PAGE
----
• <h3>National Bureau of Economic Research (Public Use Data Archive)</h3><p><img width="180" height="43" alt="" src="/live/image/gid/4/width/180/height/43/478_nber.rev.1407530465.jpg" class="lw_image lw_image478 lw_align_right" data-max-w="329" data-max-h="79"/>Founded in 1920, the <strong>National Bureau of Economic Research</strong> is a private, nonprofit, nonpartisan research organization dedicated to promoting a greater understanding of how the economy works. The NBER is committed to undertaking and disseminating unbiased economic research among public policymakers, business professionals, and the academic community.</p><p> Quick Link to <strong>Public Use Data Archive</strong>: <a href="http://www.nber.org/data/" target="_blank">http://www.nber.org/data/</a></p><p>See all <a href="/data-resources/">data and resources</a> »</p>
  • <h3>Congressional Budget Office</h3><p><img width="180" height="180" alt="" src="/live/image/gid/4/width/180/height/180/380_cbo-logo.rev.1406822035.jpg" class="lw_image lw_image380 lw_align_right" data-max-w="180" data-max-h="180"/>Since its founding in 1974, the Congressional Budget Office (CBO) has produced independent analyses of budgetary and economic issues to support the Congressional budget process.</p><p> The agency is strictly nonpartisan and conducts objective, impartial analysis, which is evident in each of the dozens of reports and hundreds of cost estimates that its economists and policy analysts produce each year. CBO does not make policy recommendations, and each report and cost estimate discloses the agency’s assumptions and methodologies. <strong>CBO provides budgetary and economic information in a variety of ways and at various points in the legislative process.</strong> Products include baseline budget projections and economic forecasts, analysis of the President’s budget, cost estimates, analysis of federal mandates, working papers, and more.</p><p> Quick link to Products page: <a href="http://www.cbo.gov/about/our-products" target="_blank">http://www.cbo.gov/about/our-products</a></p><p> Quick link to Topics: <a href="http://www.cbo.gov/topics" target="_blank">http://www.cbo.gov/topics</a></p><p>See all <a href="/data-resources/">data and resources</a> »</p>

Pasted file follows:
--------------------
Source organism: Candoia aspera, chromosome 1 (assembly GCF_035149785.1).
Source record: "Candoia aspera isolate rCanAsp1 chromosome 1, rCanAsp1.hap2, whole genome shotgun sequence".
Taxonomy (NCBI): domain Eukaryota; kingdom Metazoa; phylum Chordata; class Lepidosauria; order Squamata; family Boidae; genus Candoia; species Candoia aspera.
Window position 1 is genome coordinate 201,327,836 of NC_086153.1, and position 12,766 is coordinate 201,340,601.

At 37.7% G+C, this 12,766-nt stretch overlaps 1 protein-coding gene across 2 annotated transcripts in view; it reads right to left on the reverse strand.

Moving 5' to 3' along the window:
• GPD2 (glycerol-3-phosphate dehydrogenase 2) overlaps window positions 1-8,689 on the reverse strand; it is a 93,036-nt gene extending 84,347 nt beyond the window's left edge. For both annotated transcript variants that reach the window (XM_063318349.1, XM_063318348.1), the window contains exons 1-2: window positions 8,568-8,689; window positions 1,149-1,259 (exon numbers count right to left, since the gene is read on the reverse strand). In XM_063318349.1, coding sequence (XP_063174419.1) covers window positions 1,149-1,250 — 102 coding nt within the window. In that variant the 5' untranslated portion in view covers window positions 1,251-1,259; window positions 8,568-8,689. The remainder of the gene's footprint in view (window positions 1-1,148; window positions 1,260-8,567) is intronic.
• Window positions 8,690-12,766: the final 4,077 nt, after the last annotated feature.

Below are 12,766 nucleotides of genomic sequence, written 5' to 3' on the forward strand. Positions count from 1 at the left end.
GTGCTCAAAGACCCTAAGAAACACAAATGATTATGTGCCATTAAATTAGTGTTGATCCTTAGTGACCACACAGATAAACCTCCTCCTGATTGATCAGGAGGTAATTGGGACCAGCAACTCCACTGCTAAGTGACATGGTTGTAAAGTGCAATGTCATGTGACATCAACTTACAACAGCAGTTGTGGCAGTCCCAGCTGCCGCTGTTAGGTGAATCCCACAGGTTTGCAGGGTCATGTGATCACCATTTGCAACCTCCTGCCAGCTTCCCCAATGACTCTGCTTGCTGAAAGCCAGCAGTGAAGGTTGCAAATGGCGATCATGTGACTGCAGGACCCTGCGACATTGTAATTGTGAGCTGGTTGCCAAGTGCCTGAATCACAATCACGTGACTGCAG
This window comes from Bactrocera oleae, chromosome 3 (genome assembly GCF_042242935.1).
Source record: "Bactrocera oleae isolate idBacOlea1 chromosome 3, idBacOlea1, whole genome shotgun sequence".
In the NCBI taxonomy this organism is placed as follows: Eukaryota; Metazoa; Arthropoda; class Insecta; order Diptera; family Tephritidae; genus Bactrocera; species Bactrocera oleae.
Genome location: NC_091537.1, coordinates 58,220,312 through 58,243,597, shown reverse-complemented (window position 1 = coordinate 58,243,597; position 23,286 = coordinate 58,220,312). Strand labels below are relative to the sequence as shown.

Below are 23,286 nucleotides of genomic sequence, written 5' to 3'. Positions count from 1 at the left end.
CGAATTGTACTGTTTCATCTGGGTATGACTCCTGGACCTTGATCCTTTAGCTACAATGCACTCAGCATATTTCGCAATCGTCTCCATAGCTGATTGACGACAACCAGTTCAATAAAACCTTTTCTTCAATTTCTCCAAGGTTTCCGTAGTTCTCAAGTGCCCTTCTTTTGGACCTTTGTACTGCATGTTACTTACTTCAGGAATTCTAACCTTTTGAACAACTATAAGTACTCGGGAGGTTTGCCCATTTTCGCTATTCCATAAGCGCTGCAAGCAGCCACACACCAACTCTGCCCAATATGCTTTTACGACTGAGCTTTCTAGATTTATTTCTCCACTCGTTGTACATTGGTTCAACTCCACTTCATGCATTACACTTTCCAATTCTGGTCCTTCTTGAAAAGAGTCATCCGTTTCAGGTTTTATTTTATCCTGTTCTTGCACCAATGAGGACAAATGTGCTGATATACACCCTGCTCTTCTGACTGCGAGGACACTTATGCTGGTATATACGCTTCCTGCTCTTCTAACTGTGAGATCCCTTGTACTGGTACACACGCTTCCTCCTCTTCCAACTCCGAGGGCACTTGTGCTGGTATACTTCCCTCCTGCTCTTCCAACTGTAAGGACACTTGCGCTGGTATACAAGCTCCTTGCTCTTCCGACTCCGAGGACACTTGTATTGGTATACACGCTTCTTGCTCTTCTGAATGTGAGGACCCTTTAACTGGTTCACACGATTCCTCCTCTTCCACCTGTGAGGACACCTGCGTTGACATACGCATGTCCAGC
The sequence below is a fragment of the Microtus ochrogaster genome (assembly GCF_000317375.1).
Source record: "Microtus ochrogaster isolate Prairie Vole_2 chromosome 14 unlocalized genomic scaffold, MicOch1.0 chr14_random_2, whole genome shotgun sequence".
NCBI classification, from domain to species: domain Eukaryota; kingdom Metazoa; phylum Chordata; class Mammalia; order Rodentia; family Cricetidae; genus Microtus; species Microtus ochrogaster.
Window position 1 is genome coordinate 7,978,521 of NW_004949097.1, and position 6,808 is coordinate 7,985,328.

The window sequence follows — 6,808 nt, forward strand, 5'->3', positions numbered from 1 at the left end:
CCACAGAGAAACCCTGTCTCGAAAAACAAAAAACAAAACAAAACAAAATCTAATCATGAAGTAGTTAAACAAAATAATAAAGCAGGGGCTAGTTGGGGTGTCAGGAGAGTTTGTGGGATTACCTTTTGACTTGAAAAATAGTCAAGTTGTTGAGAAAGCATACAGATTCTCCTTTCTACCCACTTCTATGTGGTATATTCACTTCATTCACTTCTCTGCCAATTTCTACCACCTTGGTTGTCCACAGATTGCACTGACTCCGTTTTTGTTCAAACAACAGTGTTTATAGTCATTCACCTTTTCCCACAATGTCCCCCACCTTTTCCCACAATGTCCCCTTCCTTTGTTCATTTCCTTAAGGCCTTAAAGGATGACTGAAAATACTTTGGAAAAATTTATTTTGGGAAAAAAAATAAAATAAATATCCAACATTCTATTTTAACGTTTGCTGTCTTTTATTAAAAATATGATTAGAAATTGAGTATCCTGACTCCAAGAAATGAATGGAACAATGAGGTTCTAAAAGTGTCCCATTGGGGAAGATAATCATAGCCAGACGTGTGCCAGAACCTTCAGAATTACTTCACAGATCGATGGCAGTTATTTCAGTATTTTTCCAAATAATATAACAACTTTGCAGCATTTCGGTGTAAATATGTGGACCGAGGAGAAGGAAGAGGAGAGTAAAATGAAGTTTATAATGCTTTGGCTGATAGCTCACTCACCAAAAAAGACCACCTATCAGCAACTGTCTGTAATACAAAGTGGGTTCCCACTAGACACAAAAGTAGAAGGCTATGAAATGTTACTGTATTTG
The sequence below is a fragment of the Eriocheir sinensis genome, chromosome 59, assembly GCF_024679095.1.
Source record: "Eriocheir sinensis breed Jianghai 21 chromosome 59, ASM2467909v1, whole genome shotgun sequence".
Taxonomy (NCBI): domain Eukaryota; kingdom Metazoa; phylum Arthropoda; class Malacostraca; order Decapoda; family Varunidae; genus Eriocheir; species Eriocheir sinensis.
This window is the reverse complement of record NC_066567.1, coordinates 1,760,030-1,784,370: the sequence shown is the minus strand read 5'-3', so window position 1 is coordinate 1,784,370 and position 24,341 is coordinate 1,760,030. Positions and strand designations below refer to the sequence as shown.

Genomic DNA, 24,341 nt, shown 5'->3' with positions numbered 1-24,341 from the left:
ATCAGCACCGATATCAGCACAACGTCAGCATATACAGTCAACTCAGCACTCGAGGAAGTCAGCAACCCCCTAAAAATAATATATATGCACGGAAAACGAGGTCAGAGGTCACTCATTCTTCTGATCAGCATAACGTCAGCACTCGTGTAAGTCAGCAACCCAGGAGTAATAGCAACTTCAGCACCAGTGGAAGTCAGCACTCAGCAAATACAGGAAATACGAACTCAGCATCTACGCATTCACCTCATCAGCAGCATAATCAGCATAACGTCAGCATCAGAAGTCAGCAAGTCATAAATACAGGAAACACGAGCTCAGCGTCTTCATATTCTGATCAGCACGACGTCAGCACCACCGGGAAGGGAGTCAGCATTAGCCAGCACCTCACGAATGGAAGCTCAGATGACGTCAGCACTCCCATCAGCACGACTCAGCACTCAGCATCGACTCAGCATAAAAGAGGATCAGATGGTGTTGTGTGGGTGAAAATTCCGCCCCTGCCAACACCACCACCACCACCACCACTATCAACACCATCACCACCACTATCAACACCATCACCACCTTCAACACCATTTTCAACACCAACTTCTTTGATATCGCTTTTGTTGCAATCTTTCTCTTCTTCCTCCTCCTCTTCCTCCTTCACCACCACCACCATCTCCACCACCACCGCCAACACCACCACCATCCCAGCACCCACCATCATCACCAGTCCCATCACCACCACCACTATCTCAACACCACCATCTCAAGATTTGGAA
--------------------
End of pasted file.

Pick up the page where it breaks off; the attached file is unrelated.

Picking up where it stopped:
• <h3>The Penn World Table</h3><p> The Penn World Table provides purchasing power parity and national income accounts converted to international prices for 189 countries/territories for some or all of the years 1950-2010.</p><p><a href="https://pwt.sas.upenn.edu/php_site/pwt71/pwt71_form.php" target="_blank">Quick link.</a> </p><p>See all <a href="/data-resources/">data and resources</a> »</p>
  • <h3>USDA Nutrition Assistance Data</h3><p><img width="180" height="124" alt="" src="/live/image/gid/4/width/180/height/124/485_usda_logo.rev.1407789238.jpg" class="lw_image lw_image485 lw_align_right" srcset="/live/image/scale/2x/gid/4/width/180/height/124/485_usda_logo.rev.1407789238.jpg 2x, /live/image/scale/3x/gid/4/width/180/height/124/485_usda_logo.rev.1407789238.jpg 3x" data-max-w="1233" data-max-h="850"/>Data and research regarding the following <strong>USDA Nutrition Assistance</strong> programs are available through this site:</p><ul><li>Supplemental Nutrition Assistance Program (SNAP) </li><li>Food Distribution Programs </li><li>School Meals </li><li>Women, Infants and Children </li></ul><p> Quick link: <a href="http://www.fns.usda.gov/data-and-statistics" target="_blank">http://www.fns.usda.gov/data-and-statistics</a></p><p>See all <a href="/data-resources/">data and resources</a> »</p>